Eleven students with the University of Utah’s Honors College viciously attacked climate science in an April 11 column in the Salt Lake City Tribune. The latest report from the United Nations Intergovernmental Panel on Climate Change (IPCC) examining extreme weather events reports only “low confidence” that climate change has impacted extreme weather events. Nevertheless, the students boldly, falsely, and without any supporting scientific evidence claimed climate change is making extreme weather events worse.

“In the past decade, climate change has played a role in disastrous global events,” the students asserted.

The 2018 IPCC Special Report, Global Warming of 1.5C, however, reports exactly the opposite:

  • Tornadoes – The IPCC itself admits, “There is low confidence in observed trends in small spatial-scale phenomena such as tornadoes.”
  • Hurricanes – The IPCC observes there is “only low confidence for the attribution of any detectable changes in tropical cyclone activity to anthropogenic influences.”
  • Drought – The IPCC reports with “high confidence” that precipitation has increased over mid-latitude land areas of the Northern Hemisphere (including the United States) during the past 70 years, while IPCC has “low confidence” about any negative trends globally.
  • Floods – The IPCC admits having “low confidence” in any climate change impact regarding the frequency or severity of floods. Indeed, the IPCC admits having “low confidence” in even the “sign” of any changes. In other words, the IPCC reports it is just as likely that climate change is making floods less frequent and less

Not only did the students attack the established science presented by the IPCC, they added insult to injury by later citing the United Nations report in an effort to support their claims.

The students presented their climate change misinformation to argue that global government should model climate change programs after the heavy restrictions on personal freedom in response to coronavirus. If, for the sake of argument, there are circumstances that might justify such severe restrictions on individual freedom, climate change falsehoods certainly do not qualify.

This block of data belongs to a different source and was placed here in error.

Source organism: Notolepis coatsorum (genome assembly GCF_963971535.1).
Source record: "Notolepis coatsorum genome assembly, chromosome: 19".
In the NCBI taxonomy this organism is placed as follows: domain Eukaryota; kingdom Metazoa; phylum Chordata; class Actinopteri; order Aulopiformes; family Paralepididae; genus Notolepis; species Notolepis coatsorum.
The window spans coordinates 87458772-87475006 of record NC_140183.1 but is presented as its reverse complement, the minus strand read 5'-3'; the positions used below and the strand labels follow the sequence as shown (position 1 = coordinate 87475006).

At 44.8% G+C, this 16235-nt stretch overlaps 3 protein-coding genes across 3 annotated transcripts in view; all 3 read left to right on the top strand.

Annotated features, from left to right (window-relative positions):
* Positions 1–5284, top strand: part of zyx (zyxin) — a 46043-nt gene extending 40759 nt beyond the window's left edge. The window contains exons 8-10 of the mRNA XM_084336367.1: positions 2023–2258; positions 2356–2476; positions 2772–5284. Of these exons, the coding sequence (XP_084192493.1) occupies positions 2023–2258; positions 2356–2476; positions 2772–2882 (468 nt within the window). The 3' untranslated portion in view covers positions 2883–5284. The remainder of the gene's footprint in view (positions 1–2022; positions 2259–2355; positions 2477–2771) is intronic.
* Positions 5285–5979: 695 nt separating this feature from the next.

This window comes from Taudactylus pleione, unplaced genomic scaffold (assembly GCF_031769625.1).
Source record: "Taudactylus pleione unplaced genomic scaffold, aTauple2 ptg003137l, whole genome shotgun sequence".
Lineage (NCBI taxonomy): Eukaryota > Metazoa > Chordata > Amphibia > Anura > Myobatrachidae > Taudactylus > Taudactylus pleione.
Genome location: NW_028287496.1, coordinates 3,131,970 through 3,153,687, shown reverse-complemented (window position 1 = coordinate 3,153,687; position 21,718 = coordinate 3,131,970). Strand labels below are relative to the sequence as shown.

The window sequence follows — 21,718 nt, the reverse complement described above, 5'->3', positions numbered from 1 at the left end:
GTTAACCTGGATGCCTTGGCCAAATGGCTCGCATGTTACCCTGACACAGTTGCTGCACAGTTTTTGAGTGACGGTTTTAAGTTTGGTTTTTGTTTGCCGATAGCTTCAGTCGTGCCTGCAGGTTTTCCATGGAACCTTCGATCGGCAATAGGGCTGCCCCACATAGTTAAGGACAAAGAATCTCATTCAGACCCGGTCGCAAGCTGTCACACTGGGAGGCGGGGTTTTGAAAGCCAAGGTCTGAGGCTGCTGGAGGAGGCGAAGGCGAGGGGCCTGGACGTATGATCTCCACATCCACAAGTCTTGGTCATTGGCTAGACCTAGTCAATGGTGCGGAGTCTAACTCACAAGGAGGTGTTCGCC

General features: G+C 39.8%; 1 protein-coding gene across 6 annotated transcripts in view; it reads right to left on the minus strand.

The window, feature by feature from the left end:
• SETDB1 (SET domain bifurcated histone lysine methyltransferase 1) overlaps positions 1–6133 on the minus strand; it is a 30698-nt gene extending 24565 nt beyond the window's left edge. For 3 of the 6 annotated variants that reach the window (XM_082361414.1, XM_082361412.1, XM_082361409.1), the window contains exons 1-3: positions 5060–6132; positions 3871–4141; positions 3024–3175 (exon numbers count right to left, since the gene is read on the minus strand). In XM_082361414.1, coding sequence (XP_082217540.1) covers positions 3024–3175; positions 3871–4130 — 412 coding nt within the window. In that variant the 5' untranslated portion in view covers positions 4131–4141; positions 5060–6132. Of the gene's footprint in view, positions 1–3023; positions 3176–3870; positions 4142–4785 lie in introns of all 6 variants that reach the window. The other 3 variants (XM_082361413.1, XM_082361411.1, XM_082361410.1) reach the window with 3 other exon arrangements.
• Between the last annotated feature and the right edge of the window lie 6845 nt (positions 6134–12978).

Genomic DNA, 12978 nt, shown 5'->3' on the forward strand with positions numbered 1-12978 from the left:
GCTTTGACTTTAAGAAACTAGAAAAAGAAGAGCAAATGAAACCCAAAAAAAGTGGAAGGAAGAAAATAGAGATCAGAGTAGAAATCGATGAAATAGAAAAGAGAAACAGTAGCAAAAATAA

H. Sterling Burnett, Ph.D. is managing editor of Environment & Climate News and a research fellow for environment and energy policy at The Heartland Institute. Burnett worked at the National Center for Policy Analysis for 18 years, most recently as a senior fellow in charge of NCPA’s environmental policy program. He has held various positions in professional and public policy organizations, including serving as a member of the Environment and Natural Resources Task Force in the Texas Comptroller’s e-Texas commission.

1 COMMENT

  1. Please accept my apology for my state’s non-reading students.
    They must be book-worms not skiers; nor have they walked outside this spring.

    A quick search shows this: https://www.noaa.gov/news/us-has-its-wettest-12-months-on-record-again, dated last summer. And it hasn’t stopped since.

    Our snow pack (Utah) is where the state stores its water for the following growing season. When the rain stops this spring, it’s over until the monsoon pattern shifts in the fall to bring more moisture. Our snow pack today is 90% in the west and 100-140% in the mountains. Check Colorado too, it’s the same way. East of the Rockies? The same.

    I am a retired airline pilot; and used metro data daily for over 35 years. Yes, it has become an excellent product for predictions of less the 36 hours. Beyond that, not so much. NOAA has a nice product, https://www.wpc.ncep.noaa.gov/#page=ovw. It forecasts three day ahead; and updates every day. It’s great for watering the garden three days out; but not for planning an intercontinental flight.

    Academics in meteorology, economics and statistics all suffer from the same frailty. They can explain perfectly what has happened, but can’t offer more than an educated guess as to the future. The current embarrassing example is the impact of COVID19. As soon as they shifted to log ruled graphs and projected out in months, not days, they were doomed. In the US, they have missed by a factor of 50, not within the accepted 3%.

    Sorry, but we cannot yet “model” future events in open chaotic systems. And maybe never will…

    Thank you,
    Jim L

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